Taking Somatics off the Mat
“Practices of somatic movement education and therapy encompass postural and movement evaluation, communication and guidance through touch and words, experiential anatomy and imagery, and the patterning of new movement choices . . . to enhance human processes of psycho-physical awareness and functioning through movement learning.”
—International Somatic Movement Education and Therapy Association
(from Journal of Dance and Somatic Practices; Martha Eddy; 2009, Volume 1, Number 1)
When you mention the word “somatics,” it often conjures a delicious self-sensing nap on a cushy mat in a dimly lit room. Aimed at connecting mind and body, somatics first came to prominence in the 1970s, led by people like Bonnie Bainbridge Cohen, Emilie Conrad, Joan Skinner, Elaine Summers, Sondra Fraleigh and Judith Aston—all of whom also had backgrounds in dance. But while much that takes place in a dedicated somatics class is beneficial for dancers, dancing itself rarely enters the mix.
Now, however, body-mind–influenced dance teachers are bringing somatic principles directly into the structure of the dance class. Often trained in more than one modality, they focus on integrating the concepts. They advocate that not only is somatic wisdom essential for healthy dancers, but dance class may just be the preferable mode of transferring the information.
“The dance class setting is a perfect place to teach concepts such as development, dynamics of movement, and body systems,” says Martha Eddy, CMA, EdD, of Moving on Center and The Center for Kinesthetic Education. Eddy created BodyMind Dancing in 1986, a top-to-bottom somatic dance technique that combines her training in the somatic practices of Body-Mind Centering (BMC), Laban Movement Analysis and Graham, Limón and Hawkins modern dance techniques.
BodyMind Dancing follows the path of human development, from the floor to the vertical. “When standing, I work to emphasize the released quality we felt on the floor,” Eddy says. “Taking time for students to feel their bodies and respond, a key tenet of somatics, gives them an opportunity to synthesize the material presented.”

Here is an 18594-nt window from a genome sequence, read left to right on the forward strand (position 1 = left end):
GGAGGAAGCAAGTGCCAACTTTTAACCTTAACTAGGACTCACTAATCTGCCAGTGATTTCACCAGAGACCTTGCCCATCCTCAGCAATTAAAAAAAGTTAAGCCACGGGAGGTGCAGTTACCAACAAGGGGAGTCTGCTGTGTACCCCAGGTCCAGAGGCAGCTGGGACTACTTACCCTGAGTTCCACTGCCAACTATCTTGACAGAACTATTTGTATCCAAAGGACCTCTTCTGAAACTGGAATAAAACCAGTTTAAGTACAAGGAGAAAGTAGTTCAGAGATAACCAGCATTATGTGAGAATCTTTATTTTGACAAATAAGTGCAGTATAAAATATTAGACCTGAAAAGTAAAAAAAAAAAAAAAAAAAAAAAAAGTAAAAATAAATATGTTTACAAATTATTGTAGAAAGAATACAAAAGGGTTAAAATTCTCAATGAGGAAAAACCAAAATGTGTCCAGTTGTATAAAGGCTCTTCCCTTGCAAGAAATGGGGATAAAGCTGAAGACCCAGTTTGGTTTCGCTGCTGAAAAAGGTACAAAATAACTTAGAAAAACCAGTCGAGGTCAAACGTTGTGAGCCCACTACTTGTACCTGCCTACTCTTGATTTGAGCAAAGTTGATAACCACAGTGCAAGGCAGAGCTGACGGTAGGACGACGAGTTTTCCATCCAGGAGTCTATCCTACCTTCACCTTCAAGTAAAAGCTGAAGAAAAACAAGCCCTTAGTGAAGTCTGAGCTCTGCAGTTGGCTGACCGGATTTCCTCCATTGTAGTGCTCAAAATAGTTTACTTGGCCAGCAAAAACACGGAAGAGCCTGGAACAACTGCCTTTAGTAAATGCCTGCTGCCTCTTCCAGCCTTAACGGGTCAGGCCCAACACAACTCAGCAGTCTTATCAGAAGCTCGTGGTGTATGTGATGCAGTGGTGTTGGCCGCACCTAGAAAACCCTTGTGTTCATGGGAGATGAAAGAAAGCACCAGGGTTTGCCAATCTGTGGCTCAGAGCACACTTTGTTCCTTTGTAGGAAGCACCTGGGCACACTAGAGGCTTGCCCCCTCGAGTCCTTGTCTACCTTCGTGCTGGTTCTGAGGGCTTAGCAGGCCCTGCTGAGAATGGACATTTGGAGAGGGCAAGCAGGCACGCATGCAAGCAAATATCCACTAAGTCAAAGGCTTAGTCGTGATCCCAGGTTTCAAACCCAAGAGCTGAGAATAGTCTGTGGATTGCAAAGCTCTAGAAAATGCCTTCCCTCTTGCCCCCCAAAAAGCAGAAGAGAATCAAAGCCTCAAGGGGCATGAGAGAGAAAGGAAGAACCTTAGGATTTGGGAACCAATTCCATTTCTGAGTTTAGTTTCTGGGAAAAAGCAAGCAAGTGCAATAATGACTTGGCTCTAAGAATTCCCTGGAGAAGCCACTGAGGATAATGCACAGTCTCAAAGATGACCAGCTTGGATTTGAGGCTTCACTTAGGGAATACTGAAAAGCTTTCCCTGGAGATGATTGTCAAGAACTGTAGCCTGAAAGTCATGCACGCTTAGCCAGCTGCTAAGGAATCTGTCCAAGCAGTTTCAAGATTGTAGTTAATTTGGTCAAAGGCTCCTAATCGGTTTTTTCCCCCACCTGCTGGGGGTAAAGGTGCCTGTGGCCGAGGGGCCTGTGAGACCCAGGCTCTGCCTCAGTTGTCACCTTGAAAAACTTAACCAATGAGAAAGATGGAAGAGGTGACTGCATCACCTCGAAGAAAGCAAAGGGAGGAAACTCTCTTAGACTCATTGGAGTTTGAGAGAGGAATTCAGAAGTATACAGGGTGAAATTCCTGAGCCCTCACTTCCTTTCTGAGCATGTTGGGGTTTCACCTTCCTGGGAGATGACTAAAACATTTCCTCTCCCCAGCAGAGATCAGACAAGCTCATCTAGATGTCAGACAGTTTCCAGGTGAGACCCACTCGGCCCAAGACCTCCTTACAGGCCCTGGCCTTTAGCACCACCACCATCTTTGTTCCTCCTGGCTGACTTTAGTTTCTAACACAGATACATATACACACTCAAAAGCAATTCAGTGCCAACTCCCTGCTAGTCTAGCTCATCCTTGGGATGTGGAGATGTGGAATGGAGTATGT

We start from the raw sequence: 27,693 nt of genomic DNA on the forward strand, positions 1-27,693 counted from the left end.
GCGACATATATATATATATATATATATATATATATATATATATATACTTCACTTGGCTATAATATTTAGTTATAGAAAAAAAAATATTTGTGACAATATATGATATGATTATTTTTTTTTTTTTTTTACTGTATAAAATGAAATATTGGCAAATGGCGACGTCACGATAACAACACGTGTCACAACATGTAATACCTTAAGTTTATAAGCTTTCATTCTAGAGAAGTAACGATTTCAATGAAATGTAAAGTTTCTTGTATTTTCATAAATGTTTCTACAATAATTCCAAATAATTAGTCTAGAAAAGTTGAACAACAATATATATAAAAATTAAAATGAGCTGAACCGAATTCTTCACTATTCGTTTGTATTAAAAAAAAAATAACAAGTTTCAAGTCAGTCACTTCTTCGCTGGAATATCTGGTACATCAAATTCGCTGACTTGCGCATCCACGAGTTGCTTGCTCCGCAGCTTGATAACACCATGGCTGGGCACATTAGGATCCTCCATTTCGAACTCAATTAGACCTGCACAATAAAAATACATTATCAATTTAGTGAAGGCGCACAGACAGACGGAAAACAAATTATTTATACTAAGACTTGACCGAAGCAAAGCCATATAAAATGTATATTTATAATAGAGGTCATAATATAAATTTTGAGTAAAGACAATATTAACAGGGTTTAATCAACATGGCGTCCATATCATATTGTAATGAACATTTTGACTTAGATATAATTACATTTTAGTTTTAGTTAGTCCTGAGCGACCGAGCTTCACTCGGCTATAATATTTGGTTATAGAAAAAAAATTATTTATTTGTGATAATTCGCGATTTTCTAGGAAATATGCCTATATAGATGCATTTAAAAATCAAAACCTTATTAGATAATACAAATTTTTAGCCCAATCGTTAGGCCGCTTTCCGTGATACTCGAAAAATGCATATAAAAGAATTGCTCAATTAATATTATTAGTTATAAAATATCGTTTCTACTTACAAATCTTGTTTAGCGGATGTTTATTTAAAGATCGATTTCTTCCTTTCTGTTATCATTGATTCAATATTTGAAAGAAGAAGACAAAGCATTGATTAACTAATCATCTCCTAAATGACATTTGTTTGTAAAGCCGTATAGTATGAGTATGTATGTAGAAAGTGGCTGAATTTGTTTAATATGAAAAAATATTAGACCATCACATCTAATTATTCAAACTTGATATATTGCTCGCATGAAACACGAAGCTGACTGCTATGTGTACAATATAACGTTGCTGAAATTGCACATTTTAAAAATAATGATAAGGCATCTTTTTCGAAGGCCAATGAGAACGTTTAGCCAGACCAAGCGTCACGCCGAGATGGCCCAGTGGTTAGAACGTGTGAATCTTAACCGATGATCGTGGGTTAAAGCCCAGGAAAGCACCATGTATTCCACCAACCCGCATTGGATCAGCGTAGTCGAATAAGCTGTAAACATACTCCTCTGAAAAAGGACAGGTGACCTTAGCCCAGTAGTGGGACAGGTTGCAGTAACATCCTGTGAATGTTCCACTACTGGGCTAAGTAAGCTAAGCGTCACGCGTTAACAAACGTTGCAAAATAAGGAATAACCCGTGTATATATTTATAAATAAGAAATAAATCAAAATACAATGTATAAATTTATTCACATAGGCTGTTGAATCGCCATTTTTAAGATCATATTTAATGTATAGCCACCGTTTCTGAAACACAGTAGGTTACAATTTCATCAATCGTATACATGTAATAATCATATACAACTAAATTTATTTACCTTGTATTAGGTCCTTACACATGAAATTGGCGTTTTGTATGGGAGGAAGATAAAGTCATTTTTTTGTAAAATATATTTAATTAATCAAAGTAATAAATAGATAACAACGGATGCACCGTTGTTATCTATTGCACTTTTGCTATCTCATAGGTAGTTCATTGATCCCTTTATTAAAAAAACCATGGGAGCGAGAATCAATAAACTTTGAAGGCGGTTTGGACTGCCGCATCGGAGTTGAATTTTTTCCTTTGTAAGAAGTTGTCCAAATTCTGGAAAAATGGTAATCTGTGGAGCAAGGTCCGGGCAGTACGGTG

Because somatics focuses on self-awareness, the hierarchy between the teacher and student is reshuffled. Ray Schwartz, a member of the dance faculty at The University of the Americas Puebla who trained in BMC and The Feldenkrais Method, another branch of somatics, has his students observe one another as a way of shifting the authority away from the teacher, thereby creating a more collaborative classroom. “I try to invite people into self-awareness, and I often use questions rather than opinions as a way of engendering feedback and giving information,” says Schwartz. “The use of dialogue with the student about why we do what we do strikes me as a somatically informed practice.”
Applying somatic techniques can elevate a dancer’s experience, but the challenge is to work them in without breaking the flow of the class. “A simple tendu sequence can be enhanced by a somatic exercise using real hand brushes to stimulate a sensory experience and wake up the feet,” says Eddy. This type of exercise, using a tool like a brush, can be directly linked to Bonnie Bainbridge Cohen’s pioneering somatic work as an occupational therapist.
Eddy also says that exercises across the floor can be a great way to learn about different body organizations. “It’s easy to develop phrases that use opposite-side [contra-lateral] and same-sided [homo-lateral] organizations,” she says. “Grands battements work especially well for exploring whole body organizations. Students can also learn their organization preferences.”
In Schwartz’s classroom, somatics influences his verbal cues. He weaves basic Feldenkrais Awareness Through Movement lessons, which are verbally guided movement exercises, right into the fabric of his class. “I use images from Laban to elaborate spatial awareness in work with the arms and across the floor,” he says. “I might discuss tendus as a method of balance sensitivity and weight transfer.”